How to Paint a Piece of Americana

15 Oct 2013

Shaker Barns by Charles Sheeler, 1945, tempera on board.
Shaker Barns by Charles Sheeler, 1945, tempera on board.
When I think of the features that make up a truly American landscape, there’s one structure that always sticks out in my mind—a big, broadsided barn. They dot the countryside from coast to coast, sometimes crisply painted and cared for, other times weathered and ragged, worn out by time. They have been painted thousands of times, many by well-known and skilled artists. How, then, do I find my way of painting this ubiquitous part of the American landscape?
 
To get to that answer, I went searching for barn paintings that I’m visually attracted to. I studied three of them to learn how each artist created the work and what painting techniques they used.
 
In Shaker Barns, Charles Sheeler visually pulls apart the barn complex and spreads it all around the composition. It looms across the entire expanse of the painting and juts into the foreground at the right. The barn has realistic details—the surface of the clapboard siding and roof shingles are highly finished, conveyed through crosshatching tempera brushstrokes—but the artist was most interested in the broad, flat planes of the structure. He gave the barn, which is usually presented with a folk-art feel, a modern cast.

Red Tree by Brenda Horowitz, acrylic painting, 10 x 12.
Red Tree by Brenda Horowitz, acrylic painting,
10 x 12.
Brenda Horowitz is an acrylic painting artist who works with bold, strong colors. When she incorporates a barn into the landscape, it has to compete for attention against things like a pink sky, blue mountains, and orange land, as in Red Tree. The artist created the barn as a broad swath of red acrylic paint with a white roof and two white lines marking a corner of the building and the edge of the roof. It is as if she is painting with a palette knife—scraping large passages of pure color across the surface.

Joseph Alleman’s paintings of barns are haunting. They are usually situated in wide open, somewhat desolate landscapes, and they seem forlorn. In Break of Dawn, the colors are muted but not muddy, and they seem to float above the surface of the paper, like a cloud of color. With watercolors you can get this by lifting out after you put down a stroke of color, but you have to be careful how you do this if you don’t want to leave marks or edges behind.

Break of Dawn by Joseph Alleman, watercolor painting, 20 x 16.
Break of Dawn by Joseph Alleman,
watercolor painting, 20 x 16.
Sheeler’s crosshatching details, Horowitz’s broad swaths of acrylic color, and Alleman’s ability to create muted hues that seem to float on the paper are all successful because each combines strong painting techniques and innovative ways of employing them. That’s what all practicing artists should strive for—the balance between knowledge and execution.

In the Innovative Acrylic Painting Techniques Premium Palette, dozens of different acrylic painting techniques are discussed in detail. That knowledge can put you in command of your acrylic artwork and allow you to better understand how to create the effects you want so that when you try your hand at a barn painting, you do it with confidence and a style all your own.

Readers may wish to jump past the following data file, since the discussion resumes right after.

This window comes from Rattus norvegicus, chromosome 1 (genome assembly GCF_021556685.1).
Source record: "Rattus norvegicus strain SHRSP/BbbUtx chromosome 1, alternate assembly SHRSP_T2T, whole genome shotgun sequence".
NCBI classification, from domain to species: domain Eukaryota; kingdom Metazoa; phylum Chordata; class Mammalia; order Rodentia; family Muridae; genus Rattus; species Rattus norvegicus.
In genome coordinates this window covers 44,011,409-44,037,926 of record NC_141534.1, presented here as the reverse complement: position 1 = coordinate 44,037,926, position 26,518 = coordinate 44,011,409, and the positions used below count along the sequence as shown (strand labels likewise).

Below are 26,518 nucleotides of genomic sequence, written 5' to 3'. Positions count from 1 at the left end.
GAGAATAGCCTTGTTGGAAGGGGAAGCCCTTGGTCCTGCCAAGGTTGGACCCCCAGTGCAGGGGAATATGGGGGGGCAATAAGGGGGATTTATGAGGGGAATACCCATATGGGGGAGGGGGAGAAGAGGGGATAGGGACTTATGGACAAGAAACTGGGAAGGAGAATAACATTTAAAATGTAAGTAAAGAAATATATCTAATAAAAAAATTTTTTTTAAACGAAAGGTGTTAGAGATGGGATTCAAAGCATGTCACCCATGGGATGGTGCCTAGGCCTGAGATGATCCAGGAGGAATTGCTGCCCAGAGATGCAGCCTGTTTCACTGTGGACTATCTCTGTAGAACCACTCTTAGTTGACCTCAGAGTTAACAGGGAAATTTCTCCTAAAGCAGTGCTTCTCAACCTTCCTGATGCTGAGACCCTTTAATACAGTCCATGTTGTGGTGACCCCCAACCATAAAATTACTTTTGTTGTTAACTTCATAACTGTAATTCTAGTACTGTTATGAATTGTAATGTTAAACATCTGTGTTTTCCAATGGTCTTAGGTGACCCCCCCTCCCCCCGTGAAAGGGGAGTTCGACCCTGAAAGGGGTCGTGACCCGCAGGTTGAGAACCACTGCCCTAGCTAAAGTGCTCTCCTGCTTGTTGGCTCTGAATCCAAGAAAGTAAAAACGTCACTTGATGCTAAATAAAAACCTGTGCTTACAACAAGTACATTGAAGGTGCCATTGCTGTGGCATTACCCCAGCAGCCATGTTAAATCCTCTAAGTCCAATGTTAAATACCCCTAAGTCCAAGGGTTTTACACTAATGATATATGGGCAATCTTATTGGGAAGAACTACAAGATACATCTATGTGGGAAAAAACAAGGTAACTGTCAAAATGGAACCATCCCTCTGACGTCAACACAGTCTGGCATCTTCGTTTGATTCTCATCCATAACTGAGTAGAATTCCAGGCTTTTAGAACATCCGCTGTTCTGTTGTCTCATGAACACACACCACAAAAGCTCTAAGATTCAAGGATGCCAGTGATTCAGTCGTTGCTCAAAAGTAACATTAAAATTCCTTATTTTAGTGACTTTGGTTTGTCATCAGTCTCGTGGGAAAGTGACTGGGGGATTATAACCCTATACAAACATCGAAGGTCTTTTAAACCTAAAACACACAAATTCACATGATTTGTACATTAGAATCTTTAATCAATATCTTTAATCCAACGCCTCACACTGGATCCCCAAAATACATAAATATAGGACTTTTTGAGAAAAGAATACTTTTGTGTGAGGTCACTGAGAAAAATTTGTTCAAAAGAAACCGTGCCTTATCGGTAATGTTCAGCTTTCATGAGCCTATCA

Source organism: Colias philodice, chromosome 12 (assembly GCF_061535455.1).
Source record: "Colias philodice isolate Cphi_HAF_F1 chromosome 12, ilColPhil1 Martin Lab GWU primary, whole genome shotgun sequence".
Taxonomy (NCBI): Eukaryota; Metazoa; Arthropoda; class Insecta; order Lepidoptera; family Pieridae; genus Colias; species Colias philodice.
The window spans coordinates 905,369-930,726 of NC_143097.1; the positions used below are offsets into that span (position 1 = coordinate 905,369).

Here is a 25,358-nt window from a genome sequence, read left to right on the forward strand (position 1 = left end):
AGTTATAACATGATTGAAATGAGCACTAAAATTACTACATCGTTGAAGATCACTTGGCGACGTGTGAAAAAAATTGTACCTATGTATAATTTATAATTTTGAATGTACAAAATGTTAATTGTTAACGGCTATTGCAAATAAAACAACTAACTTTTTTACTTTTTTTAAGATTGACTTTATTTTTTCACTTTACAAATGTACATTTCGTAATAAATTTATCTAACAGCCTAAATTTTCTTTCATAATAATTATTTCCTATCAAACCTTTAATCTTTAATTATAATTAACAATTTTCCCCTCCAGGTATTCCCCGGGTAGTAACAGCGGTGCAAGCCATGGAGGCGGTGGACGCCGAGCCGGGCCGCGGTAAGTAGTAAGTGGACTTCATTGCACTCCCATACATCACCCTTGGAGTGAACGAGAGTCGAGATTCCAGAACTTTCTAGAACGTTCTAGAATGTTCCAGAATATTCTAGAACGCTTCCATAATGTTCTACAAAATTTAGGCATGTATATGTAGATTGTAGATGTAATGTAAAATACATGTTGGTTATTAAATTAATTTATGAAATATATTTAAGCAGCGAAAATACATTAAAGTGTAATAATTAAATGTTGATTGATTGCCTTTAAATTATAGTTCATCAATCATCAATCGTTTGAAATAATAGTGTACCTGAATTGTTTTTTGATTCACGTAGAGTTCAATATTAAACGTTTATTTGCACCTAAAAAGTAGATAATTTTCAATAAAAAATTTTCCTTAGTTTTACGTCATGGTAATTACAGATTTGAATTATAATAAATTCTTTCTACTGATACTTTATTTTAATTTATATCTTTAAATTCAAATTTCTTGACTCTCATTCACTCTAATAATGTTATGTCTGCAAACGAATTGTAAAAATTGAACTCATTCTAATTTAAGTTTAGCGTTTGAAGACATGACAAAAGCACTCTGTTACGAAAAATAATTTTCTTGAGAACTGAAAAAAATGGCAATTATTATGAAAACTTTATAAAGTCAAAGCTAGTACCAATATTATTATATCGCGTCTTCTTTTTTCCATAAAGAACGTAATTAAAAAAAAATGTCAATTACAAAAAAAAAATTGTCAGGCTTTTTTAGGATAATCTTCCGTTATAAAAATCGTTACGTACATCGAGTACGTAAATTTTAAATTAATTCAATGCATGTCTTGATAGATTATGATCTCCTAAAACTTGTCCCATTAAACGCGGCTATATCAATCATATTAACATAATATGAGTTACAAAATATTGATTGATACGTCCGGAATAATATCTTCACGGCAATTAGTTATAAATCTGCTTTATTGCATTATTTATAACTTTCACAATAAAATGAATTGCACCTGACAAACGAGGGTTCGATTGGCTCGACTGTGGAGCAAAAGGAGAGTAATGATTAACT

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Comments

cholzschuh wrote
on 4 Mar 2011 5:27 AM

how do you post images here?

carolzeitz wrote
on 4 Mar 2011 5:55 AM

My father is an artist, and he paints lots of landscapes and barns with gouache. Here's a link to his barn collection.

ralphparkerart.wordpress.com/gallery-7-small-works-the-barn-collection

raynerd wrote
on 4 Mar 2011 6:35 AM

I have a watercolor painting of my neighbors barn that I would like to post here. I don't see how I can download a jpeg.  Please let me know how to download the picture.

Don

kitsgirl wrote
on 4 Mar 2011 7:02 AM

This is an old barn at the undeveloped corner of 92 here in Roswell, that was turned into a dog park.  i parked across the street and painted this old horse barn before it was turned into dog park parking lot.  The big ole tree still stands.  link is

pleinairartists.ning.com/.../roswell-barn-now-deceased

on 4 Mar 2011 8:28 AM

/Users/jameshead/Desktop/DSCN1425.JPG

We all should paint barns before they become extinct.  This one was painted in W/C for the fun of it.   JHead

on 4 Mar 2011 8:30 AM

I, too, would like to know how to post an image here.

Thank you.

Leslie Levy

JSLATE wrote
on 4 Mar 2011 9:28 AM

I love painting barns and live in connecticut, there all over the place. Don't they call that heaven.

Sparksrick51 wrote
on 4 Mar 2011 12:08 PM

Bollinger Canyon Ranch, Danville, Calif. is a little watercolor I did last year from a series of photos taken a decade earlier.

www.woodsarts.com/.../Painting.html

james3 wrote
on 4 Mar 2011 1:41 PM

Post an image? How?

hicohilton wrote
on 4 Mar 2011 8:16 PM

Also trying to figure out how to add a picture here.

williamhugh wrote
on 5 Mar 2011 6:37 AM

Add my name to those who would like to learn how to post an image!

raynerd wrote
on 5 Mar 2011 12:43 PM

I think I have it now.  This is a painting of my neighbors barn in the early morning fog.  Here is the link to my facebook page:

www.facebook.com!/?sk=media

raynerd wrote
on 5 Mar 2011 12:47 PM

To post an image, I believe you must first put it on the web (like facebook or on Yahoo then put the link in the comment here on this page.  This was the only way I could do it.  If anyone has another way of doing it, please let me know.

Thanks

Don

on 7 Mar 2011 1:10 PM

Hi all,

Yes, please include a link in your comment. Or you can add the image to the Member Gallery and link to it there. Can't wait to see!!

Courtney